On Upgrade request from client:

Click the browse button to select a policy to be used by API Gateway when an Upgrade request is received.

This policy is executed when a connection is being upgraded from HTTP to WebSocket. For example, you might statically route all WebSocket requests to ws:// to wss:// by using a policy. A policy for an HTTP connection must be provided and this policy must provide a mechanism to connect to the remote server.

For example, to route all requests to ws:// to wss://, you can use the Static Router filter. Similarly, for dynamic routing you can use the Dynamic Router or Connect to URL filters. In the latter case, the remote host that the client is attempting to connect to can be extracted from the Host header of the request. This value can then be passed to the Connect to URL filter and used by that filter to establish a connection to the remote host.

The on upgrade policy is also a good place to perform authentication and authorization of the requesting client.

On WebSocket communication from client:

Click the browse button to select a policy to be used by API Gateway when frames are received from the WebSocket client.

On WebSocket communication from server:

Click the browse button to select a policy to be used by API Gateway when frames are received from the WebSocket server.

[Note] Note

After a successful upgrade request, the context used to upgrade the connection from HTTP to WebSocket protocol is accessible to the policies called for specific frames. This context is not shared between different WebSocket connections and it is destroyed when the connection is closed. The context contains all the message attributes (including authorization and authentication data) used by the upgrade request. This context should be accessed by the server and client policies in read only mode.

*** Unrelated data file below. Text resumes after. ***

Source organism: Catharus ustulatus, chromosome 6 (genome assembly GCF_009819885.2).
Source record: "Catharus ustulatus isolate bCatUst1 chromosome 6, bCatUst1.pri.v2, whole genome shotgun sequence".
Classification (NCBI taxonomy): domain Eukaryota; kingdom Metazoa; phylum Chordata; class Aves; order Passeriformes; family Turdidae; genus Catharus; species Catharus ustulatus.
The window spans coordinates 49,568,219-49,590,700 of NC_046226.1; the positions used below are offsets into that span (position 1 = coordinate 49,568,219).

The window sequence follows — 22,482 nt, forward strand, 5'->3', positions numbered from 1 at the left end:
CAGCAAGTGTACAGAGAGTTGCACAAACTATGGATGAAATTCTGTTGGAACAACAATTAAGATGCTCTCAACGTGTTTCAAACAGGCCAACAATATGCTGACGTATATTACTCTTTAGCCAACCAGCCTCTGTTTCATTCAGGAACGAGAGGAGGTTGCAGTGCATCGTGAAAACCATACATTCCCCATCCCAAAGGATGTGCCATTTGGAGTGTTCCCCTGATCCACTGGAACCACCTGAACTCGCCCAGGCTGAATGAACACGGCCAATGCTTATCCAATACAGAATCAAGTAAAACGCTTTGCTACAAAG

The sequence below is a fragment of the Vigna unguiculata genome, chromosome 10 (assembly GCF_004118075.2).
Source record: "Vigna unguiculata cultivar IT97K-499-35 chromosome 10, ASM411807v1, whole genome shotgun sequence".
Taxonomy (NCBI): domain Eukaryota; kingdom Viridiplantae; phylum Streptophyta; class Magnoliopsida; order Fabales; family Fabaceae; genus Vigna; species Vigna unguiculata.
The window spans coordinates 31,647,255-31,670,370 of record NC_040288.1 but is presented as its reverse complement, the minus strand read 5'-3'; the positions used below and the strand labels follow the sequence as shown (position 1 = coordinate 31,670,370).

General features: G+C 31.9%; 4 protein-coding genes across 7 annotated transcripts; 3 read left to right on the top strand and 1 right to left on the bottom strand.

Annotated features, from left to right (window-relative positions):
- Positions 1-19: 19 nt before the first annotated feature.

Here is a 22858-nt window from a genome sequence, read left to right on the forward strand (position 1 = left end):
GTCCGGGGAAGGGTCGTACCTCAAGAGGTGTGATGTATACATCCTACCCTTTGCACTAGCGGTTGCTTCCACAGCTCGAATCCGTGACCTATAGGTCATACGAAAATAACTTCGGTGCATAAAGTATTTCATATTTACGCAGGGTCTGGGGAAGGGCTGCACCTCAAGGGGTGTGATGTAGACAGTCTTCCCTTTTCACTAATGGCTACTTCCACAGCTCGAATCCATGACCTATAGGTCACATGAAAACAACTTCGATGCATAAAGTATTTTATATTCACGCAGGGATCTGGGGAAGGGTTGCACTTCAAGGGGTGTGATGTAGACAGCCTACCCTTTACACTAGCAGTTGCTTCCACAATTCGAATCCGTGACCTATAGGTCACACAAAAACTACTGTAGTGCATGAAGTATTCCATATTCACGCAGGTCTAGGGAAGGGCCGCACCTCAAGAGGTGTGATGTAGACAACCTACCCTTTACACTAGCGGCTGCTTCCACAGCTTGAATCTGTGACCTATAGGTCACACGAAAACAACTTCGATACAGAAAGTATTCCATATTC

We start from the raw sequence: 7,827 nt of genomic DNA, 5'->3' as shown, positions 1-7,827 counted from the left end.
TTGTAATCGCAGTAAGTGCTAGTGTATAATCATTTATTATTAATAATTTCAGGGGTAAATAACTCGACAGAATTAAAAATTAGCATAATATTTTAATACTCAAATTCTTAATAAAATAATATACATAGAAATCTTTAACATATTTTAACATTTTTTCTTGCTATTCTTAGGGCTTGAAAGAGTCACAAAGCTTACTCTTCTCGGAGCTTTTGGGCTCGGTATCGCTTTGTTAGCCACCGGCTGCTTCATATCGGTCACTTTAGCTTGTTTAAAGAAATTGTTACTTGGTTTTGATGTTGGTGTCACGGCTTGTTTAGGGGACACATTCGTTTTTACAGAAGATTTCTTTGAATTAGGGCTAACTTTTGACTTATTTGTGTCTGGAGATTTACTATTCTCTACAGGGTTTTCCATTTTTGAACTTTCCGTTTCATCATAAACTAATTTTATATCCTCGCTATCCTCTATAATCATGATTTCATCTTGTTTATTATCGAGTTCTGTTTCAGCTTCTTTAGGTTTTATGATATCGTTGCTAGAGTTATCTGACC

The following figure shows the flow of messages between the client, API Gateway, and the server in a typical WebSocket communication. It also shows at which point each of the API Gateway policies are called.

Sequence diagram showing flow of messages for WebSocket communication

Connection expire time:

Enter a numerical value and choose the units from the list. The available options are: seconds, minutes, hours, and days. The default value is 0, which means unlimited.

This is the absolute time for the connection to be active. For example, if this value is set to 1 hour, then after 1 hour the connection is dropped by API Gateway even if the connection is still active (frames are being sent).

[Tip] Tip

You can define an idle timeout for the connection as a part of the remote host configuration.

Advanced settings

For details on the fields on this tab, see the section called “Advanced settings” in the Configure relative paths topic.

CORS settings

For details on the fields on this tab, see the section called “CORS settings” in the Configure relative paths topic.

Monitor a WebSocket connection

You can use the API Gateway Manager web console to monitor WebSocket traffic. You can view the initial HTTP Upgrade request and response on the Traffic > HTTP tab. You can view all the WebSocket frames processed by API Gateway on the Traffic > WebSockets tab.

To view all the WebSocket frames processed by API Gateway in API Gateway Manager, follow these steps:

  1. Click the Traffic button at the top of the window.

  2. Click the WebSockets tab.

    A view of all WebSocket frames sent from or received by API Gateway is displayed.

    [Tip] Tip

    A message might consist of one or more frames.

  3. Click a message frame to see a detailed view of the content. For example, if you click a frame sent from the client to the server, the origin, opcode (interpretation of the payload data), duration, length of the data, key used to mask the data, and payload itself are shown.

For more information on traffic monitoring using the API Gateway Manager web console, see the API Gateway Administrator Guide.